7. Steve
    January 17, 2017 at 1:54 AM

    I have to agree with what you are saying in your article. The business (whether it be the board for strategic decisions or executives and managers for operational decisions) should be asking ‘why’ am i making this decision. They should understand ‘what’ they are proposing to do and achieve and ‘why’ they are proposing to do it. In my opinion, we as the risk practitioner should be there to help facilitate the discussion around these questions (and subsequent questions) and help them understand both the positive and negative outcomes which may occur if they make that decision.

    • Norman Marks
      January 17, 2017 at 6:47 AM

      Well said, Steve

  8. Edward Clark
    January 22, 2017 at 6:04 AM

    If your risk analysis is relevant, this goes a long way to answering Why (I call it The “So What” factor). I had a scenario where I ran an exercise and when asking for feedback a participant state that he thought the scenario was relevant and pertained to his job and not responding to a tornado in Norway. If you are listing risk-based scenarios in your registry because they are on a list of “Best Practices” it is like walking into an emergency room and asking to be treated for the ailment suffered by a majority of the patients.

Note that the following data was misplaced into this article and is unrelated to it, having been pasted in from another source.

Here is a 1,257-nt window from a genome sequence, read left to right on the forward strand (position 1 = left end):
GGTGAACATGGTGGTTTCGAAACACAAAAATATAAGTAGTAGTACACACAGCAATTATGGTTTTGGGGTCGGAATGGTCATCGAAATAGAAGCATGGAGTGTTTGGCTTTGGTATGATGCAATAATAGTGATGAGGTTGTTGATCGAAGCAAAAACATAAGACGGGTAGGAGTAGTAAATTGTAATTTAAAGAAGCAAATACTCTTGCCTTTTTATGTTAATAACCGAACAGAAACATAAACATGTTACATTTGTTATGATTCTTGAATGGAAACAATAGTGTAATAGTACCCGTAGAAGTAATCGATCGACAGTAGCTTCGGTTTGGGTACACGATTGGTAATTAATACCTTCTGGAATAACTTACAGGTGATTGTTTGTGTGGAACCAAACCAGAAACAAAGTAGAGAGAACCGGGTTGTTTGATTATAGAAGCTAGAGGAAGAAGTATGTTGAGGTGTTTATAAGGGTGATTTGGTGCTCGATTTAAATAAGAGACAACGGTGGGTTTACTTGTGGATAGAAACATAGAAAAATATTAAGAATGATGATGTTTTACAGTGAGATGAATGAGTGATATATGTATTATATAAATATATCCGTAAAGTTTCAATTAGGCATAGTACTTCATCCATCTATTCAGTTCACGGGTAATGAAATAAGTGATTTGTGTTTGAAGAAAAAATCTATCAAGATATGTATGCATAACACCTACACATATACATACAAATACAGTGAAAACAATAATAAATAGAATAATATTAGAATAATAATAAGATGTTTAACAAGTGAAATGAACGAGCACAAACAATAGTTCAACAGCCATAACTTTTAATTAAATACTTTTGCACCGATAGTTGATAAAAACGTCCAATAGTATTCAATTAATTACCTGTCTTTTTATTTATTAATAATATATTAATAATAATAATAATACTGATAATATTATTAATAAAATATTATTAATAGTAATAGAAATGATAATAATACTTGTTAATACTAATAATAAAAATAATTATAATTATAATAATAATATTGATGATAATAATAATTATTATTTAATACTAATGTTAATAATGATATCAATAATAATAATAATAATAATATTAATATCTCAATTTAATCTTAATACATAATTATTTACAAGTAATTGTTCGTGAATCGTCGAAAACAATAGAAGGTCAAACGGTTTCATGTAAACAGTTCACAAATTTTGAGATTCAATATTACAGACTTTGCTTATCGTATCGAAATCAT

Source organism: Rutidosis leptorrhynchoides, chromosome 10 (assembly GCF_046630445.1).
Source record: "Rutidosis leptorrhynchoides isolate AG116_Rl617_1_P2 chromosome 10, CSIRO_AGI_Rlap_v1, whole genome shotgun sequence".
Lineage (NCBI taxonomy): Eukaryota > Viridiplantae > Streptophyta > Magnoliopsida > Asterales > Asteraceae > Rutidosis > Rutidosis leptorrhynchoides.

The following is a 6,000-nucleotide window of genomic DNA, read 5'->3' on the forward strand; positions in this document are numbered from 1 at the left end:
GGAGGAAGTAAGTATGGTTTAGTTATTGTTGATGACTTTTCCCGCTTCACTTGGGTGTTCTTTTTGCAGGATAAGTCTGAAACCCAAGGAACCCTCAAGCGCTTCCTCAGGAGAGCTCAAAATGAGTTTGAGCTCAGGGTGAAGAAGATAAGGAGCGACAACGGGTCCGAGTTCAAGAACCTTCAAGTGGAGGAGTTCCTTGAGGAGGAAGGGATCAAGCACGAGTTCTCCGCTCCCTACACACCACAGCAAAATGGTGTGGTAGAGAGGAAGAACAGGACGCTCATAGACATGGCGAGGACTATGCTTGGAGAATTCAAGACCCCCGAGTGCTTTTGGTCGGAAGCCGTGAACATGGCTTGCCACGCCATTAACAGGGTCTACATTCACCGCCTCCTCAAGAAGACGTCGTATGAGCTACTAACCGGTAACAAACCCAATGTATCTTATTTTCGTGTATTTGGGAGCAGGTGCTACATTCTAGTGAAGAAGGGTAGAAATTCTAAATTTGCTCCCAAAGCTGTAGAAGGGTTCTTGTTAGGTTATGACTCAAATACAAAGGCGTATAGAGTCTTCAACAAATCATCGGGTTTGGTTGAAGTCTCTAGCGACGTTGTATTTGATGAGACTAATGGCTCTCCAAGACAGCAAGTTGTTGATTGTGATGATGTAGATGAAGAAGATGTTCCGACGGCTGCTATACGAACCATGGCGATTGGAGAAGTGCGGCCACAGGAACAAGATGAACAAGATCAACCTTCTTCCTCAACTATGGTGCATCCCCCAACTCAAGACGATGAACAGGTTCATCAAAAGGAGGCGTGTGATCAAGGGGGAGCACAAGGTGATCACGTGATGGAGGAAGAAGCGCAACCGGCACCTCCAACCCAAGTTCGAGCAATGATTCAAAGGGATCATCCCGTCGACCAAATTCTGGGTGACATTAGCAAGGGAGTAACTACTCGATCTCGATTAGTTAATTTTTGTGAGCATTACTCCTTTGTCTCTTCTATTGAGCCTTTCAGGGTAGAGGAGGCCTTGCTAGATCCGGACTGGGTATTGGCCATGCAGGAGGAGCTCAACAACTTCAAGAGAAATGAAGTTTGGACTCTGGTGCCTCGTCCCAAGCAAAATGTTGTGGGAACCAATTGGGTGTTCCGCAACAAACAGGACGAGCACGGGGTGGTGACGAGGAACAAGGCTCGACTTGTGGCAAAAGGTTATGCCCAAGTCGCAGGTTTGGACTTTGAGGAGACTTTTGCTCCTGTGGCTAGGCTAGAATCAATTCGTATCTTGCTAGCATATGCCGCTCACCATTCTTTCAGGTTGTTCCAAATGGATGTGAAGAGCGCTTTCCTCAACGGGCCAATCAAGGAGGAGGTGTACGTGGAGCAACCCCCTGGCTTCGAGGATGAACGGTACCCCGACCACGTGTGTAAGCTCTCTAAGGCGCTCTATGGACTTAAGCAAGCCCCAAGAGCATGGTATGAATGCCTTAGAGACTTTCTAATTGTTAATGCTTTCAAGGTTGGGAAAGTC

Operational Risk managers have to know when their risk either deviates from the Risk Appetite or approaches the level of risk tolerance. This is where we see risk supporting the organizational objectives. Otherwise, The Enterprise Risk Management function practices spurious risk management by only picking low hanging fruit or some other subjective method.

    Another dynamic that impacts the Why is regulatory compliance. If you have a business process regulated by federal legislation, you often times find the answer to WHY being that you must protect your assets from the regulator and not the actual force the regulation is designed to thwart.

  9. ayo
    February 27, 2017 at 8:31 AM

    Very interesting and thought provoking article at a time when our ISO consultants are querying our Risk Mgt. process (action plan ) and monitoring process

  1. January 21, 2017 at 10:58 AM